Yesterday, I had the opportunity to see Steve Ballmer speak to two audiences, first at Microsoft’s Partner Briefing on transitioning to the cloud (#pbbcloud) and then at the UK TechDays Special Event on the future of cloud development (#uktechdays).
I’m sorry I didn’t catch the name of the guy who asked Mr Ballmer a question about Windows tablets in the TechDays question and answer session, but I was certainly very interested to hear the Microsoft CEO’s reaction:
Question: “We haven’t had a Windows tablet come out yet [...] we do see the prototypes coming out all the time but I do remember you saying that it’s going to run full Windows 7. [...] are we going to have like a tablet version of Windows Phone 7 or a tablet of Windows Embedded 7 coming out? [...] To me, although [Windows 7] is touch enabled, I don’t think it’s great for a small 7″, 9″ device.”
Mr Ballmer’s response: “Yeah, what you’ll see over the course of the next year is us doing more and more work with our hardware partners creating hardware-software optimisations with Windows 7 and with Windows 7 Media Center [...] Media Center is big and, when people say ‘hey, we could optimise more for clients’ I think what they generally mean is ‘Big Buttons’. Big Buttons that’s, I think, a codeword for Big Buttons and Media Center is Big Buttons not Little Buttons. I’m not trying to trivialise that – it’s a real issue.
We’re not going to do a revamp of Windows 7 over the course of the next year for that purpose. Whether we should, or we shouldn’t, we’ve put all our energy around doing a great job on that and other issues in the next version of Windows so we will do optimisations to have devices that look really good, that run Windows, that are very good for touch applications which we will encourage people to write. We will do things that improve – it turns out that if we just optimise settings and the configuration of Windows it can be a lot more usable through touch, even on today’s systems – we’re doing that work with the OEMs. We’re doing work with the OEMs to make sure that they treat ink also as a first class citizen. None of our competitors products actually do a very good [job]. I saw a poor guy in a speech I did out down the hall, he had one of our competitors’ devices and he was sitting there crouched over with this thing on his knees, bent and there’s no keyboard – and he was in torture using that poor non-Windows slate device [audience laughs].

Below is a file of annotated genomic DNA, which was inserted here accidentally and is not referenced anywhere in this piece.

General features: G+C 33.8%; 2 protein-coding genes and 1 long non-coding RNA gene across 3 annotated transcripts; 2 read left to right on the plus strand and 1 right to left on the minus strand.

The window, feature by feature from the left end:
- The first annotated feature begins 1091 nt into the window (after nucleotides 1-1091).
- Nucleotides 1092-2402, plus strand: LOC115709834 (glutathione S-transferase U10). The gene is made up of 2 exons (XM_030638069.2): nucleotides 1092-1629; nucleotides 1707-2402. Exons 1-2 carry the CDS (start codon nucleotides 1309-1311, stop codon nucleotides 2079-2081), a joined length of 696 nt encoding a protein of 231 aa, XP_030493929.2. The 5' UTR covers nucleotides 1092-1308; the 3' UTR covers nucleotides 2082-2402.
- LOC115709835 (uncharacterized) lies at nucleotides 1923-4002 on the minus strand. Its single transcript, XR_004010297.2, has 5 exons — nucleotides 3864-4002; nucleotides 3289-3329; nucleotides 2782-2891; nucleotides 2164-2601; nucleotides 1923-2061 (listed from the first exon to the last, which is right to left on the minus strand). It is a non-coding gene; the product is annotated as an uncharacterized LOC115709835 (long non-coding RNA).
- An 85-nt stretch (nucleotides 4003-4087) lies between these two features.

And for some of you, [you] do the same but I think we can make life a little simpler for people, if we do the right job. Can we do better by optimising – yep – guy’s got one at the back – you can bend over too, I’ll tell ya! [audience laughs]
The truth of the matter is the laptop weighs less – you can set it on your lap, it doesn’t weigh anything at that point and then you can type. I’m not trying to say there’s not a place for touch-optimised slate-based devices, obviously we have shown enthusiasm about that before but you’ll see some optimisations coming in the course of the next year and some of the devices that convert, that have a keyboard, that flip around – I think some of those will be also pretty useful for people in the course of the next year.”
[I've tried to get the text word-perfect here but I was at the back of the room and the audio recording was not fantastic... this is certainly what it sounds like to me].
The thing is, I was that “non-Windows slate device” user down the hall (and I was the guy at the back of the room when he said this) and the only reason I was in “torture” (which, of course, was a slight overdramatisation for comedy effect) was that I was squashed into a row of seats between two other guys and I was bending forward so that we weren’t sitting there with shoulders pressed together like sardines in a tin can. I was also juggling a camera (on my Nokia phone), a voice recorder (on my iPhone) and taking notes/tweeting on the iPad whilst listening to Mr Ballmer. Ironically, the reason I took my iPad to the event was that my Windows devices are so bad for portability (to be honest, so is my MacBook – this is not about Windows but about the device form factor). My netbook has to be coaxed through the day with Wi-Fi switched off in order to get more than a few hours out of the battery; my 15″ laptop only goes 2-3 hours between charges (newer models may be better, but I can’t change laptops at the drop of a hat); meanwhile, I find the iPad easy enough to type on in landscape mode, it turns on/off instantly and, after 8 hours taking notes and tweeting yesterday, it still had an indicated battery charge of 55%. If Microsoft produced a slate that did that, I would have been using it but they don’t and, based on what Ballmer had to say yesterday, it may be some time before they finally “get it” (I wrote last month about what I think Microsoft needs to do to keep Windows relevant in the mobile computing space).
As Mary Jo Foley wrote yesterday, this year’s Windows 7 slates won’t be under my Christmas tree.